Monthly Archives: May 2017

The Highest Form of Flattery

Fox News founder Roger Ailes passed away last Thursday. Among his more surprising mourners: MSNBC commentator Rachel Maddow. Take a look:

Think about this for a second. Maddow is as liberal as cable news commentators go, but she still considered Roger Ailes a friend, going so far as to credit him with essentially inventing the way we process politics through polarized cable television. She admits to asking him technical questions about colors and angles, but I’d expect that wasn’t the only thing that liberals’ version of Fox News learned directly from Ailes.

This isn’t just Maddow’s anecdote. This week, Harry Enten of FiveThirtyEight chronicled how Ailes’s Fox News not only created a channel for conservatives, but drove the polarization of other channels:

As Enten writes:

Fox News even gained an imitator: MSNBC. Seeing Fox News’s success on the right, MSNBC lurched leftward in the mid-2000s. It seems to have paid off. In the December 2016 Suffolk University poll, those who said MSNBC was their most trusted news source were almost exclusively Clinton voters in the same way that those who chose Fox News were almost exclusively Trump voters. With Trump in the White House, whether or not they admit it, MSNBC is riding the Ailes model of opinion programming to record ratings.

I can almost picture Roger Ailes as a sort of Emperor Palpatine figure from the Star Wars prequels, inflaming both sides of a civil war in order to gain power. On the one hand, he played this very public role at Fox News, but on the side, he secretly met with Rachel Maddow to cultivate the liberal opposition.

“Use the colors of red and blue — that’s how people will know it’s politics. But most importantly, make your viewers feel like they learned something, even if your main intention is to enrage them.”

The feedback cycle is pretty easy to see. By pushing the mainstream media to actually be more liberal, conservative perception of media bias and dependence on Fox would only grow. And with a growing political divide, more on the right would favor the breaking of norms that could grant the president emergency powers…

“Always two there are. No more, no less.”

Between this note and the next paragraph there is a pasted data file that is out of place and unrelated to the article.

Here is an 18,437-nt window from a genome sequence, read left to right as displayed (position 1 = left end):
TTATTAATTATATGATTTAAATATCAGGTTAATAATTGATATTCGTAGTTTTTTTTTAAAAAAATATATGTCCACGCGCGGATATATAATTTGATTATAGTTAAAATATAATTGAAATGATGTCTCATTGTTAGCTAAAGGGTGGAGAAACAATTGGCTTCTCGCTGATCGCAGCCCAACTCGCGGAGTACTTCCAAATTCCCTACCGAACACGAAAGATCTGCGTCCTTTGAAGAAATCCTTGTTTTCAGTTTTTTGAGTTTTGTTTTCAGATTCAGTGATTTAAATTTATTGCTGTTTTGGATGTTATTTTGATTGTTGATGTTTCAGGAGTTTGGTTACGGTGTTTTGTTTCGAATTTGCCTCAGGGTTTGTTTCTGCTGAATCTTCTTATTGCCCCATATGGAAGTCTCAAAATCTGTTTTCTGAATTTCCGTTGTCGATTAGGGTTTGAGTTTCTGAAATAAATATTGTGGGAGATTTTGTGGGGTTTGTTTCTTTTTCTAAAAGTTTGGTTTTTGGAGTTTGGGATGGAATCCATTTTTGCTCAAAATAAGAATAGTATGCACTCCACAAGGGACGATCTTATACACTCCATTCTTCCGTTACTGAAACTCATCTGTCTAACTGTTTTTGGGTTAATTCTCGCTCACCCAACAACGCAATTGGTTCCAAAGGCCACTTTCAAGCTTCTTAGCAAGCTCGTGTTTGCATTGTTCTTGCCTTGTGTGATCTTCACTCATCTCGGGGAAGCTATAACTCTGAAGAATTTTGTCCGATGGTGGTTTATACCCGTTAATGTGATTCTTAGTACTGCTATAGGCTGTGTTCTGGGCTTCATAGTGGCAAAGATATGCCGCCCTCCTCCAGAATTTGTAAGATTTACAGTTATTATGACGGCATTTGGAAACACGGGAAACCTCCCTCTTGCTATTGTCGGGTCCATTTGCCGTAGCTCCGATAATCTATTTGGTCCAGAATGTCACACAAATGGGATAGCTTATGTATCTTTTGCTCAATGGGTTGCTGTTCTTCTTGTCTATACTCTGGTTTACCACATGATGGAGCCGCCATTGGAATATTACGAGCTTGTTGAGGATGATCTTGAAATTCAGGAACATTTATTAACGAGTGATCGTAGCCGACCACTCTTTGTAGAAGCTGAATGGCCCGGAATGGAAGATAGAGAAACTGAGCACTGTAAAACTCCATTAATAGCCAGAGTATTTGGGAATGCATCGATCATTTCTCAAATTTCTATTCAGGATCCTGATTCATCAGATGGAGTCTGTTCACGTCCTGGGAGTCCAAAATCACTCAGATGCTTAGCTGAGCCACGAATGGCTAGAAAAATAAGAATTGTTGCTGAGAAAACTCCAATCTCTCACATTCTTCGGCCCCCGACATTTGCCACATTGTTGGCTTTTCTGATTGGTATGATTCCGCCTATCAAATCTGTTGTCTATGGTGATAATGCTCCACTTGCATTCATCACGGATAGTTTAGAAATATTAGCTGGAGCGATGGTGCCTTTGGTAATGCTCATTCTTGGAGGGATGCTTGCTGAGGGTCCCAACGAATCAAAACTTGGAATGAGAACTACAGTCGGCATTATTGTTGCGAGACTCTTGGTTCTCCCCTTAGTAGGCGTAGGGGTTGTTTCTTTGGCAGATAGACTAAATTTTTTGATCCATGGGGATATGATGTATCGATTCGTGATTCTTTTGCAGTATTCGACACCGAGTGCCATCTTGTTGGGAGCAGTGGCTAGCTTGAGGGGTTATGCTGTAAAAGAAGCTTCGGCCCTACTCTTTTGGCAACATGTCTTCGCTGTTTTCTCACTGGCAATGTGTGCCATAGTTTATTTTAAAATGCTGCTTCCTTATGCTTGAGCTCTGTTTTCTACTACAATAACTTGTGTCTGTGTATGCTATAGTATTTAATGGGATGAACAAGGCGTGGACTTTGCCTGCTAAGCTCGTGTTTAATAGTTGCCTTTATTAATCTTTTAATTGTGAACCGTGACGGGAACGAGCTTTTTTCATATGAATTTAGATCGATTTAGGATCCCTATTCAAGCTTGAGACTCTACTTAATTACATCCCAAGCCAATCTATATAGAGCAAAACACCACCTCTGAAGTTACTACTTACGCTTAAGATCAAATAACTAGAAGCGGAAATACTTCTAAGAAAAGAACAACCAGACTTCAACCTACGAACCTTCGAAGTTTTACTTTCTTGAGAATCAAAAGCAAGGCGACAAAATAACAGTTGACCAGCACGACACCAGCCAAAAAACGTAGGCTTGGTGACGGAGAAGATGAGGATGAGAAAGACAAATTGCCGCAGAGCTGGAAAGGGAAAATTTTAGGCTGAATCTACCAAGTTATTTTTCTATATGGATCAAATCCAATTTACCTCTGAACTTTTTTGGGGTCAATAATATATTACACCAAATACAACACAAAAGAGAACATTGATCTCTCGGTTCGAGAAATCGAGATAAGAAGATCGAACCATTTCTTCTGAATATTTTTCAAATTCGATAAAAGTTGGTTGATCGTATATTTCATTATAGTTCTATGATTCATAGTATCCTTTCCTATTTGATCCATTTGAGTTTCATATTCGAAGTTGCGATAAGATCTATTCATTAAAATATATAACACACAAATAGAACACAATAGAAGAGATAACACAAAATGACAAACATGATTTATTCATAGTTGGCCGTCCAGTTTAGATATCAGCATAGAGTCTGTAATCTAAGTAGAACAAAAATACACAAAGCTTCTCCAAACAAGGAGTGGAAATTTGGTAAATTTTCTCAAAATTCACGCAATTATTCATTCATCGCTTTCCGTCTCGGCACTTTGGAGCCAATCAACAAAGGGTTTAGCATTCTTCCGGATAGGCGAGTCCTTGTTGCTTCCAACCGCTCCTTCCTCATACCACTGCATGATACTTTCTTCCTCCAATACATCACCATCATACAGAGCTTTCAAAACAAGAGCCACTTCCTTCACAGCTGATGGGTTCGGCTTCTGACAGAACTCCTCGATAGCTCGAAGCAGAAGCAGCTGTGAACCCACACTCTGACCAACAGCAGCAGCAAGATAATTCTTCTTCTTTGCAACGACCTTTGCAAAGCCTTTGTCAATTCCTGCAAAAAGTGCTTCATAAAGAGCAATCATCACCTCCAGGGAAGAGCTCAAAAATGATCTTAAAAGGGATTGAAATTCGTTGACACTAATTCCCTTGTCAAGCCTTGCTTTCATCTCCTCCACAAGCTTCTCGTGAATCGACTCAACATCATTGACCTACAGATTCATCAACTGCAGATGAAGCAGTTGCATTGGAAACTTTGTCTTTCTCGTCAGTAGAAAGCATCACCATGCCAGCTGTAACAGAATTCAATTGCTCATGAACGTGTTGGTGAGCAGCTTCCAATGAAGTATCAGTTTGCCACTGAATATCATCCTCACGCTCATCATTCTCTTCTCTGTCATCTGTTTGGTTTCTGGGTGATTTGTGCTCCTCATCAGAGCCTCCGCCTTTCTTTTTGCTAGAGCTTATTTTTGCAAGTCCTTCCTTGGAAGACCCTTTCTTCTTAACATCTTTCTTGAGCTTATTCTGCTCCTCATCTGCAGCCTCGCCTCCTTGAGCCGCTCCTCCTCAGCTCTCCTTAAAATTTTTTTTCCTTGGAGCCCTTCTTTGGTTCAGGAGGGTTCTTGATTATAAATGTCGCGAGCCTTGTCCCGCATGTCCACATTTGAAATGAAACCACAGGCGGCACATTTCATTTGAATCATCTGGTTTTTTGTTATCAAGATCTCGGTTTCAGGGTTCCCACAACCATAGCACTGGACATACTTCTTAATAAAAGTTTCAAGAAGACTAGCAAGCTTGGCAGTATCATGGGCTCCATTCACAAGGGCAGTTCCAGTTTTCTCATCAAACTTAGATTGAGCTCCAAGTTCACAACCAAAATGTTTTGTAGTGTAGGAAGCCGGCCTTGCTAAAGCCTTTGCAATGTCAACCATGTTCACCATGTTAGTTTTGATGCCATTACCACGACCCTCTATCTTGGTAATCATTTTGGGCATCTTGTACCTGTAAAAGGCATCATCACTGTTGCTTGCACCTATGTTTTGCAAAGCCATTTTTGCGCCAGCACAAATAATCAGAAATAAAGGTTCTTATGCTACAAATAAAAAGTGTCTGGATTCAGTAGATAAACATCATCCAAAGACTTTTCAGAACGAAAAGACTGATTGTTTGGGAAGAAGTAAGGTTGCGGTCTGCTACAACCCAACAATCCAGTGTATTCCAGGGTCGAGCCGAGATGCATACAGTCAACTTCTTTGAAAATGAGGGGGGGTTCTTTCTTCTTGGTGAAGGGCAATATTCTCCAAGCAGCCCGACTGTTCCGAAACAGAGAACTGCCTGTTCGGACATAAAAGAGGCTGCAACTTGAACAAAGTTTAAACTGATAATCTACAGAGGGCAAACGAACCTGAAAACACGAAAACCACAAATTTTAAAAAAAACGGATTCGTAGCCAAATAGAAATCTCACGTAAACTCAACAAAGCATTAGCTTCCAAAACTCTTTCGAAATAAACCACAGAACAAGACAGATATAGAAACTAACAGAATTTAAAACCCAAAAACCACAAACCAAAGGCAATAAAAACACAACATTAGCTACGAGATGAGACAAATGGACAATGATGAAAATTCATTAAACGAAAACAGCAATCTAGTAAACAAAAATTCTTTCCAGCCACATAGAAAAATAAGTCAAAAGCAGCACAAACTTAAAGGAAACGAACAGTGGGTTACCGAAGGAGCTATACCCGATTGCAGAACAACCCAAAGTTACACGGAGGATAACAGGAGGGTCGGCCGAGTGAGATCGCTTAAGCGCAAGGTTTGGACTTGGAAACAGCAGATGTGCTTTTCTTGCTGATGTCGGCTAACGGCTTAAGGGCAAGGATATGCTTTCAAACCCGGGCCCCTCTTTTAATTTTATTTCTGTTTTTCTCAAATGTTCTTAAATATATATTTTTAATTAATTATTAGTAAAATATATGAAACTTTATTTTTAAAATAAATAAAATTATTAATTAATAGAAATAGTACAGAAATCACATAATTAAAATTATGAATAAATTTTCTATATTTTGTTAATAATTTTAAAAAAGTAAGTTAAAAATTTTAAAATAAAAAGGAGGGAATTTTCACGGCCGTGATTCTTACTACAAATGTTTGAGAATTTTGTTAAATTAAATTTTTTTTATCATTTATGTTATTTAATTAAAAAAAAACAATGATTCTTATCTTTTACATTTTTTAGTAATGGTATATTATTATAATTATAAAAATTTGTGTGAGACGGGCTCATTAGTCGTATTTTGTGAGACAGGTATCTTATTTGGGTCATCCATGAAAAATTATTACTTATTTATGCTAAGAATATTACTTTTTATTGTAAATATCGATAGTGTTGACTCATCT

Unlike the Sith, though, another aspect to Roger Ailes’ influence on the industry was recasting politics as entertainment. This progression, culminating in putting an entertainer in the White House itself, has its own left-wing imitation in late-night comedy. The more political an act, the better these days. Liberals, moderates, and terrified conservatives have been self-medicating on the likes of Colbert.

And then there is #TheResistance. Deliberately self-styled after the Tea Party movement, groups going by the name Indivisible have sprung up across the country to, well, resist. Just like the calls to repeal and replace Obamacare, the opposition has consisted in one message and one message only:

Seen in Kendall Square, Cambridge, MA.

Never mind that the Tea Party wasn’t really that successful, except when it came to driving a rift down the middle of the Republican Party that still stymies them to this day. Trump’s electoral college victory came with majorities in the Senate and House, but nowhere near the mandate or margin that Obama had in 2009.

Yet it’s curious where this attempt to learn from the opposition ends. In normal circumstances, I’d be happy that the left and right are talking to each other. Liberals and conservatives each have their own blind spots when looking at the way the world works. In processing the disappointment many have with the last couple decades, for instance, conservatives tend to ignore the role of economic inequality, while liberals ignore the problems of social decay.